Assessment of Ear Pathology in Schizophrenia


Vivek Chincholkar, Alkesh Patil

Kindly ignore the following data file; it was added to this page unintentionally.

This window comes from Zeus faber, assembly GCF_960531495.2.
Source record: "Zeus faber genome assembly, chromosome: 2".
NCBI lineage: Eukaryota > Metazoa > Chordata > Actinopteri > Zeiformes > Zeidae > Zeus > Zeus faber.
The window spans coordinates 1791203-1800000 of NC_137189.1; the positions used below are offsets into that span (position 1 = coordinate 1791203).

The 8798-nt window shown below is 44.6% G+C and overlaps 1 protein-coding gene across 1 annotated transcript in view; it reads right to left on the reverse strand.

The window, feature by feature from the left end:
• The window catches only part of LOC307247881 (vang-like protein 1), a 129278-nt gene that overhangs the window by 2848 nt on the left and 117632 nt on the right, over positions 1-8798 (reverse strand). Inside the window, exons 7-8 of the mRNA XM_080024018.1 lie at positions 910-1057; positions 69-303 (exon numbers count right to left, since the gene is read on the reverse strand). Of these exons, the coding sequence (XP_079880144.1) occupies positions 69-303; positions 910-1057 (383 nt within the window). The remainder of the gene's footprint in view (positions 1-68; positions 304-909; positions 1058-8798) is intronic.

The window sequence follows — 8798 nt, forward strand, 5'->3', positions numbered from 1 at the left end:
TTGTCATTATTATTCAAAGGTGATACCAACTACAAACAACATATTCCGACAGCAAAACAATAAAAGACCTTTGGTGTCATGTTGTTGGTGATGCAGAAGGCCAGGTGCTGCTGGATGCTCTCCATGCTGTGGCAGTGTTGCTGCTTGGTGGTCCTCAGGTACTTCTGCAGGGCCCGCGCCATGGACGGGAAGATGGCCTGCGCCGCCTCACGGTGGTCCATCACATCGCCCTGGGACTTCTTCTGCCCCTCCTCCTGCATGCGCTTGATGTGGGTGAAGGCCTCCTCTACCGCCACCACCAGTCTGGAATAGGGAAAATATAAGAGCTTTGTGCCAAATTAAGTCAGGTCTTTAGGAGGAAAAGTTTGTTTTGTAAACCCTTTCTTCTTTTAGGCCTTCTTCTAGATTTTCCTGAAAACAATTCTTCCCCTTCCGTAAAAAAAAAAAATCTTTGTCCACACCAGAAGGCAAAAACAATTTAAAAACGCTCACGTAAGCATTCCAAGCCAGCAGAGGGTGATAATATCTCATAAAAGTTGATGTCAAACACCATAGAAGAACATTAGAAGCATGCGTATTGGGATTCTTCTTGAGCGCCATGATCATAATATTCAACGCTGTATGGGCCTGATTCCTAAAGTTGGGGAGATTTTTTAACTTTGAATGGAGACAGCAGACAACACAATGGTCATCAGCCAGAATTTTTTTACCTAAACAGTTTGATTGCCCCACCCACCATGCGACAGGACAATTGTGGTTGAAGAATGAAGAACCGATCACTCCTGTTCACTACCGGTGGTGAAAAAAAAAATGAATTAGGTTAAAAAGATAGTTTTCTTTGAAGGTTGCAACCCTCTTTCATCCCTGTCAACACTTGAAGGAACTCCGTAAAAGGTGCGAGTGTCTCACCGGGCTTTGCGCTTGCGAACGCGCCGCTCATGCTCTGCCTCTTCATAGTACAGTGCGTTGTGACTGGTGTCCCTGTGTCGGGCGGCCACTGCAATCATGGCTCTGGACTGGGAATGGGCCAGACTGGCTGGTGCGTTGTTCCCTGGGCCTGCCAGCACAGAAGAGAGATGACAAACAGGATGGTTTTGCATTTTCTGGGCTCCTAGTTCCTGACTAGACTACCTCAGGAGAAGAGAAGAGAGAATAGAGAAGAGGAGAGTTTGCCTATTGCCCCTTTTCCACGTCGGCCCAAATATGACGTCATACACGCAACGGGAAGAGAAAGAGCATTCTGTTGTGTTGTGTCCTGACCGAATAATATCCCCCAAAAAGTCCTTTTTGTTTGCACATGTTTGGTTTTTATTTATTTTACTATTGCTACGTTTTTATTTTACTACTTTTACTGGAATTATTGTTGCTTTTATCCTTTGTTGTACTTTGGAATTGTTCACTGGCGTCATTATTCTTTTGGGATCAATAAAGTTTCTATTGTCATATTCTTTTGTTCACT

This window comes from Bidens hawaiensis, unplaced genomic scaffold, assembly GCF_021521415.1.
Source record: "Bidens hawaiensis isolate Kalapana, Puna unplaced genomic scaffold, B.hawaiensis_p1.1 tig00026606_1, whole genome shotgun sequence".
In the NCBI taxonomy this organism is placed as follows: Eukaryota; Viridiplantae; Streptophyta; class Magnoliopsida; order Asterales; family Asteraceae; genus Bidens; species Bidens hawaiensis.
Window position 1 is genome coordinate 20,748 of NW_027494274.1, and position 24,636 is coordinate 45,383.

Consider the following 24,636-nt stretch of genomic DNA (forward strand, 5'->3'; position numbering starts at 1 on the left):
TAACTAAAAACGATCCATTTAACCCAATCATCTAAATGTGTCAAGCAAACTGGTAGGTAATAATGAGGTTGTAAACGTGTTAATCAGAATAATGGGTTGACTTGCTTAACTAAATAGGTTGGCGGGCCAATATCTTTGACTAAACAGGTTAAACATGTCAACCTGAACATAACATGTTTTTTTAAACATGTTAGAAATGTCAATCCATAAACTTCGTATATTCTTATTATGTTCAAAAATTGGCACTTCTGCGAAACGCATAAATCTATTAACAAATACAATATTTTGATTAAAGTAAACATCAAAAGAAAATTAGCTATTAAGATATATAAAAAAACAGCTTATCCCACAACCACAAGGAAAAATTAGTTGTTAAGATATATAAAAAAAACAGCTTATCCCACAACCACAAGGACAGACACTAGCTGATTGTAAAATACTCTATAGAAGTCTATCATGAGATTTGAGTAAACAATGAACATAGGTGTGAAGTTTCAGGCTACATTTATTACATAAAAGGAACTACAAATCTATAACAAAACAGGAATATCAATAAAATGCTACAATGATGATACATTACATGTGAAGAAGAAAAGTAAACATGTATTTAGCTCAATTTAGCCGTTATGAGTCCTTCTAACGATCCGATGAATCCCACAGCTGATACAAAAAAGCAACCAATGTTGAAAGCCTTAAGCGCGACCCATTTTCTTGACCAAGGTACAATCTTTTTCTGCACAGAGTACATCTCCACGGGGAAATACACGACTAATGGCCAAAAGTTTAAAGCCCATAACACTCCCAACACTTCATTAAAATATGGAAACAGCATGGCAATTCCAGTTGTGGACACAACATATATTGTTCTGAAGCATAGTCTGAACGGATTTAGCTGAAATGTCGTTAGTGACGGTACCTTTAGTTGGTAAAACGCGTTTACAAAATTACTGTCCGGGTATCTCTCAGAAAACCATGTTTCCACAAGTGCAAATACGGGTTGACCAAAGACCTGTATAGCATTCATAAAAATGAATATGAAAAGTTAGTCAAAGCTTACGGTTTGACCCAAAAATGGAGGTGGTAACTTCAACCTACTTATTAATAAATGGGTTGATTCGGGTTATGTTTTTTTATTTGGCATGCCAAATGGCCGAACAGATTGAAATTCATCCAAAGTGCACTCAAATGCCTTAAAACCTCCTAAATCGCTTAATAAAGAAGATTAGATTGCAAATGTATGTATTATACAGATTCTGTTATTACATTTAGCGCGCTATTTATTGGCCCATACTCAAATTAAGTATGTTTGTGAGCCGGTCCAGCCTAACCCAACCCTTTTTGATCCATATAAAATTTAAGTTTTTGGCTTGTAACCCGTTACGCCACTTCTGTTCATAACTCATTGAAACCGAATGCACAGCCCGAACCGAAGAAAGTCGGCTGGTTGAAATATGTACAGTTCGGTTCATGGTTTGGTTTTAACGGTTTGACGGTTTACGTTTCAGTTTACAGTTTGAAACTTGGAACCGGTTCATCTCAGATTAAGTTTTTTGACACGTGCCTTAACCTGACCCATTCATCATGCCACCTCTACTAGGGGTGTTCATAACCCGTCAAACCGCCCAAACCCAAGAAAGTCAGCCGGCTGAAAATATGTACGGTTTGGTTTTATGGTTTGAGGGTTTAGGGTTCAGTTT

BACKGROUND An association between deafness and paranoid psychosis has often been reported. They are very few studies about middle ear disease being the etiological factor in some cases of schizophrenia. Also, there is opportunity to look for laterality of ear disease in schizophrenics. We wanted to study the association of ear pathology in schizophrenia and determine laterality of ear disease in schizophrenics. METHODS For this study 60 outdoor patients were selected of which one group contained 30 patients who were diagnosed with schizophrenia according to ICD-10. They underwent examination by ENT surgeons to look for any middle ear disease and other group of 30 patients were diagnosed as having middle ear disease by the same ENT surgeon which then were assessed for any psychotic symptoms. For rating of psychiatric symptoms, the Brief Psychiatric Rating Scale was administered. Later 3 groups were made of which first group contained subjects diagnosed with schizophrenia who had evidence of ear pathology, second group had those without any ear pathology and third group contained patients with middle ear disease who were assessed for any psychotic symptoms. RESULTS We found that schizophrenics with ear pathology had higher rates of paranoid psychosis as compared to those without ear pathology. Also, we found that in patients with middle ear disease, the hallucinations were restricted only to the affected ear, whereas in schizophrenics even though ear disease was unilateral, the hallucinations reported were always bilateral. CONCLUSIONS This study highlights the increased incidence of middle ear disease in schizophrenics and the importance of deafness in schizophrenics who do not have any ear complaints. Thus, a routine ENT examination and audiometry should be integral parts of psychiatric examination.


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